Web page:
This quote  seems outrageous now, but our children’s schooling will also look unfathomably different from ours. Digitization has changed the way we work and it will also change the way students learn.
Pearson finds itself at the center of the transition from textbooks to digital learning tools. Digitization presents new opportunities that Pearson, the world’s largest educational content company, is well-positioned to take. But it hasn’t been all good news – last year, Pearson’s stock dropped substantially due in part to slowing textbook sales. Pearson is addressing digitization head on; its top 2016 strategic growth priority is “digital & services.”
Products and Services
Selling textbooks is no longer a viable business model – school districts and universities are shopping for digital learning tools that integrate content and interactive assessments. Pearson shifted to producing these products and distributing them through their own channels and through other companies’ platforms.
Personalized learning is “tailoring learning for each student’s strengths, needs and interests…to provide flexibility and supports to ensure mastery…” Personalized learning doesn’t necessarily require technology, but computers make it significantly easier for teachers to track student learning and find the right content for individual students. Pearson has made strides into personalized learning with products like Revel, an interactive platform for college students, and K-12 personalized learning curricula. Pearson also announced a partnership with IBM to use the Watson technology to build a digital tutor for college students.
Assessment is a major revenue generator for Pearson and the fact that they have invested heavily in assessment has helped them weather declining textbook sales.  Many of us will recall going to take the GMAT at a Pearson VUE test center. In addition to test centers, Pearson creates and scores assessment for K-12 students, college students, and professionals.
As schools collect more and more data through digital tools, Pearson is ramping up service offerings to help schools find insight in the data.
The most important result of digitization in the education space is the democratization of content. The internet has led to a proliferation of free quality educational content on the internet. Teachers can now access videos on Khan Academy, lesson plans on LearnZillion, and other teachers’ content through TeachersPayTeachers. When publisher material doesn’t work, teachers go elsewhere to find quality content. Currently, textbook procurement isn’t in the hands of teachers, but content democratization could be a long-term threat to Pearson in two ways: 1) teacher feedback will eventually make its way up to the people in charge of procurement and demand for subpar products will dry up. 2) Some education leaders, like the Gates Foundation, are pushing to put purchasing decision in teachers’ hands. If this happens, Pearson will have to compete directly with new entrants who may not have relationships with procurement officers but can market directly to teachers.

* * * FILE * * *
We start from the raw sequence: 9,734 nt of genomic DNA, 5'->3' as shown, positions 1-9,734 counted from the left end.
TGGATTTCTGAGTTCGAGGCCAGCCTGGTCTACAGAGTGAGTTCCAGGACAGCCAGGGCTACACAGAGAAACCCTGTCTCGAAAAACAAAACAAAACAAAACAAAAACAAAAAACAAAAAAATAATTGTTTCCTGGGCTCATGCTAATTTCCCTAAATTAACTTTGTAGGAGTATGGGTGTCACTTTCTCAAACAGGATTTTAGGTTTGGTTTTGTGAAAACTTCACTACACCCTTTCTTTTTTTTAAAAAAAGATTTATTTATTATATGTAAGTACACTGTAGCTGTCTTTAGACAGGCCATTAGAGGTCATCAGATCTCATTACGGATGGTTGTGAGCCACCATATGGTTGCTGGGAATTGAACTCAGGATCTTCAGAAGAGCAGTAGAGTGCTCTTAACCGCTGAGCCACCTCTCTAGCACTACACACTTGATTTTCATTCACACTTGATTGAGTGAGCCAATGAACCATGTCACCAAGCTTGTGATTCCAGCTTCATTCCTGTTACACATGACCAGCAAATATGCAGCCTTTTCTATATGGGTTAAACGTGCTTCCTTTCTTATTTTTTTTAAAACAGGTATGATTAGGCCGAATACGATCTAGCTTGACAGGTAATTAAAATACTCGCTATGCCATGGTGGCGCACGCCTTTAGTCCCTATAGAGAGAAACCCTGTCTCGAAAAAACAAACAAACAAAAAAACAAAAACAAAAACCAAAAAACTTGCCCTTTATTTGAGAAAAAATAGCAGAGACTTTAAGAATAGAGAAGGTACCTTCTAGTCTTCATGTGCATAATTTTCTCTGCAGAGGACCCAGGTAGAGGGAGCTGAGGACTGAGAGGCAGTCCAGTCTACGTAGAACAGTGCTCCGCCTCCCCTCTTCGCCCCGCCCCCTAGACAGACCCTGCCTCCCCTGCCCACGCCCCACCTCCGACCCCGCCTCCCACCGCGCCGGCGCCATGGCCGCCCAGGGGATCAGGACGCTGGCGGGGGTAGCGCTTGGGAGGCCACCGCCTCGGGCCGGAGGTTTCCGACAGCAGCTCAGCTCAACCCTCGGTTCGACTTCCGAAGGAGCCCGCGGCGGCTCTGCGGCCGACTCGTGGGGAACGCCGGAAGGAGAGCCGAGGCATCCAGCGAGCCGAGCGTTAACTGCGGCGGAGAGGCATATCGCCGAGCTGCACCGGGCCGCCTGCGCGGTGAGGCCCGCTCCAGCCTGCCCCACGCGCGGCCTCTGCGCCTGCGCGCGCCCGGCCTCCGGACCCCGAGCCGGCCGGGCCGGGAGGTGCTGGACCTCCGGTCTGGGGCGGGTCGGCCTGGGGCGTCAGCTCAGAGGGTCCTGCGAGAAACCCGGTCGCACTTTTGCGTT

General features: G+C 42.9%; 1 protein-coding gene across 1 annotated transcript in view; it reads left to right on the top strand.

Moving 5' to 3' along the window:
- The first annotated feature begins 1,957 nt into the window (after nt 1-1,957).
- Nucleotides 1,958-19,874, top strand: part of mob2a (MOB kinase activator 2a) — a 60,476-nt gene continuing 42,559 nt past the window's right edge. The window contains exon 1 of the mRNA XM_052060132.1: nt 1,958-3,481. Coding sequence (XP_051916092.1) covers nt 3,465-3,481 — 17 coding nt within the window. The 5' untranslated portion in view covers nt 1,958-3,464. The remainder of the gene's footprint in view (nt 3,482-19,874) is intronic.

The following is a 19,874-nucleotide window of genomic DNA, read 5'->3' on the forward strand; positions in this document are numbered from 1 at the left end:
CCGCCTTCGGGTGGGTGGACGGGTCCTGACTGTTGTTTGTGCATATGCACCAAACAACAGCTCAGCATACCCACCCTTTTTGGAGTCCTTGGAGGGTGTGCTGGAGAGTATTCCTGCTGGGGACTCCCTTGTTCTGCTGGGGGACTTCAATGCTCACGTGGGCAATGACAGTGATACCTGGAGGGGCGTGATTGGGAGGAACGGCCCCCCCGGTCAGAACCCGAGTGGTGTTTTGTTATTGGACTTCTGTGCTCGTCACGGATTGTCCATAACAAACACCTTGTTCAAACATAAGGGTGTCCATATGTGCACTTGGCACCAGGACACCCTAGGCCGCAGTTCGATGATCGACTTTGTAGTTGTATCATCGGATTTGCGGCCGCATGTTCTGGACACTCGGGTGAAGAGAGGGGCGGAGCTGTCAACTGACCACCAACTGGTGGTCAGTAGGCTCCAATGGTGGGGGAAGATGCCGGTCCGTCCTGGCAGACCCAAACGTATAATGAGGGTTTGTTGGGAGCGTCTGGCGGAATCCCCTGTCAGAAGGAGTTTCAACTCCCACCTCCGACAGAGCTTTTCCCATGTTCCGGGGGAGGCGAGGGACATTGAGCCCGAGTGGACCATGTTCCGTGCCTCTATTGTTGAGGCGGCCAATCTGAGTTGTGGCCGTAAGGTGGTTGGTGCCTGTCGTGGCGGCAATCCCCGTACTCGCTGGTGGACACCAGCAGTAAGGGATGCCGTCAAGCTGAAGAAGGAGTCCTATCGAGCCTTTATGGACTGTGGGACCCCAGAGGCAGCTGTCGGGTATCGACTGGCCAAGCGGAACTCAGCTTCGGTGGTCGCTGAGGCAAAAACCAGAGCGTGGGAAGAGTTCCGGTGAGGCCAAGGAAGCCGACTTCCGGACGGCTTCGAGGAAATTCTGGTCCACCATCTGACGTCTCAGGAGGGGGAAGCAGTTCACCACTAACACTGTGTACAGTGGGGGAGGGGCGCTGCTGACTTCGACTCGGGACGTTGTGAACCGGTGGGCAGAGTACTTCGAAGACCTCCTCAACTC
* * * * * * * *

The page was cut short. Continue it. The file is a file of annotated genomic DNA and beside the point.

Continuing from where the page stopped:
Testing is also impacted by digitization. On one hand, test givers are getting smarter – companies like Coursera are pioneering biometrics and other tech-enabled methods to detect cheating. ProctorU combines low tech and high tech to offer virtual proctors who monitor students via webcam as they take tests online. But the same technology that enables controls also empowers cheaters; we’ve seen the proliferation of new cheating methods alongside new educational models. ,
Pearson launched major efforts to adapt its business and operating models. Looking forward, they should:
- Adapt test center offerings – With assessment as a core business, Pearson needs to be on the leading edge of testing technology. It’s possible that within the next decade, students will no longer need to go to test centers. Pearson should be actively developing or purchasing technology that makes it possible to take tests remotely while guaranteeing test integrity.
- Leverage scale to maintain competitive position – Free online educational content will continue to come online; Pearson can use this content to their advantage. With the IBM Watson partnership, Pearson can leverage their content AND free content to provide the best possible educational material to each individual learner. For this to work, Pearson needs to move quickly to develop a tool that will effectively recommend the best of a broad pool of content to students.
- Focus on efficacy to sell services and build evidence base for products – Since there is now more content available, there is an increased need to rank content by efficacy. Pearson should continue to develop rigorous but easy-to-implement analytical capabilities to test its products and demonstrate their effectiveness. This will both sell products and build additional revenue opportunities in providing data analysis services to schools. (800 words)